Sunday, January 3, 2010

Over the Holidays Home Network Makeover

Every year at this time I try to get my life organized so I can start the New Year off on a good foot. So, this year I decided to spend my holiday vacation revamping our home network.

As you can imagine, we have a lot of computers in our household, even after moving all of CisCom’s servers to a data center this past fall, I count no fewer than 7 desktops, laptops, and servers still in use at our home.

Our biggest organizational problem was that we had data files scattered all over the place and no catastrophic disaster recovery process in place. I had a Nephew whose camera was stolen with all the photos of his son’s first year of life. My policy before my re-org would be to periodically copy all our photos from one computer. Not very efficient way of maintain backups.

Knowing a little about Microsoft’s Windows Home Server (WHS), I decided it was perfect for the job and I decided to take the plunge. Because we are a Microsoft Partner, I had access to the software via a special plan with have with them. For normal folks, you need to purchase a dedicated box with WHS pre-installed on it. You can purchase one anywhere from $350 up depending on how much drive space you will need.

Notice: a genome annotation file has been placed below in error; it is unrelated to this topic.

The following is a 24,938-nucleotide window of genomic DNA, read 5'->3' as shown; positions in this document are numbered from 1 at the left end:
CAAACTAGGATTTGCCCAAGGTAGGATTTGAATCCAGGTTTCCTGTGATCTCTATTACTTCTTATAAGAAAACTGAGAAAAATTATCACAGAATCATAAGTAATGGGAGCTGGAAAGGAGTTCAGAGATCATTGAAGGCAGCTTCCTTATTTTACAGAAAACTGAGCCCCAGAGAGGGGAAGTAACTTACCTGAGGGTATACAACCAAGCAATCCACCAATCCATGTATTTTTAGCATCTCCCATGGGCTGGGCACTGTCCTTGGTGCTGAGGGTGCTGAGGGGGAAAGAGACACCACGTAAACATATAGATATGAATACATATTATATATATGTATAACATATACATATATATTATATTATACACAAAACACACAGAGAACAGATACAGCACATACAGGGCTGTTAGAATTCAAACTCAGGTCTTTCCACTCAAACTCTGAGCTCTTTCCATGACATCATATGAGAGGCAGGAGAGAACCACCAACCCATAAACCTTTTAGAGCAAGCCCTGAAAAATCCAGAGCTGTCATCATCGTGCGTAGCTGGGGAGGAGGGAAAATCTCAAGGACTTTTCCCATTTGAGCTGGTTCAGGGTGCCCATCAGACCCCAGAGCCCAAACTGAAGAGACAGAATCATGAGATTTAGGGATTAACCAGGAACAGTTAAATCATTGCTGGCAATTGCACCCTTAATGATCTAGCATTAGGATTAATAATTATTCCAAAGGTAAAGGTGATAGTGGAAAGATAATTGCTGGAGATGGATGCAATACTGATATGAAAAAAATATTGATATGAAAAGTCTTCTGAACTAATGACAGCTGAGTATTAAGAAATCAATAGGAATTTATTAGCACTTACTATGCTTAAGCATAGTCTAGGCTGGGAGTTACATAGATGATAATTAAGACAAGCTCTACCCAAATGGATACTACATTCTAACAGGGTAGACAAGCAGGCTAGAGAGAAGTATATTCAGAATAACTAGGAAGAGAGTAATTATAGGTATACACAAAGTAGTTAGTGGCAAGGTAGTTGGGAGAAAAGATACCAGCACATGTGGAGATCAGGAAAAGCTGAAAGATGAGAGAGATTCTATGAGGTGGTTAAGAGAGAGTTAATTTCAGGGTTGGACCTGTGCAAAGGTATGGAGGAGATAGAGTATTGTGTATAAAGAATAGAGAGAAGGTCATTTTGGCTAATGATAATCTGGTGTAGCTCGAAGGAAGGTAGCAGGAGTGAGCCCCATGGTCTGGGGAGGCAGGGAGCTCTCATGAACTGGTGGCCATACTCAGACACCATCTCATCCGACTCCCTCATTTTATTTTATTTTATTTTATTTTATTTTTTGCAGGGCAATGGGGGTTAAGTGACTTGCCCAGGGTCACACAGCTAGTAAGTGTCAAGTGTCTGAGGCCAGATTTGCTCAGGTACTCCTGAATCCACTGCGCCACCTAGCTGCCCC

After several failed attempts of getting the software installed only to have it fail, I came to determine I had a bad 1TB hard drive that was causing all the problems. I reinstalled it onto a 750GB drive I had laying around and all was well.

After getting the server software loaded, it was all downhill. I had to use a connector CD to connect all of our computers to the server, setup users, create backup schedules. Then I moved and reorganized all of our data files to the new server. Once all of the data was on the WHS, I then installed our own CisCom remote backup software to back everything up to our remote data center.

Another addition to our home network is a media computer. While there are operating systems and devices out there dedicated for pushing media content to your television, I opted to use Windows XP Pro since it was already loaded on the computer I was planning to use. Our television has a lot of inputs for connecting devices including a standard VGA port.

All I had to do was connect the XP computer to the television using a standard VGA cable then hook a cable between the audio port output on the XP computer and an audio input on the television. I changed the TV input to use the VGA and voila, we had a home entertainment media pc. Of course, the computer had to be hooked up to the network in order for us to access Internet content and other media stored on the WHS. One last note, I had to hook up a wireless keyboard and mouse in order to use the PC from across the room. I found an iPhone app to allow a mouse to be used through my iPhone but it did not work reliably.

My favorite sites to use with the media computer?,, and also downloaded content and personal pictures, music, and videos. I guess we could use the DVD player on the computer if we did not already have a dedicated one. gets our highest praise as they have a large amount of content - TV shows and Movies, that can be streamed free of charge. They offset the cost of their site with limited advertising which is much less intrusive as typical TV advertising.

All in all, I am feeling very organized starting off the New Year. Not only is my data organized and is getting backed up offsite, we also have expanded our viewing options by adding the media pc.

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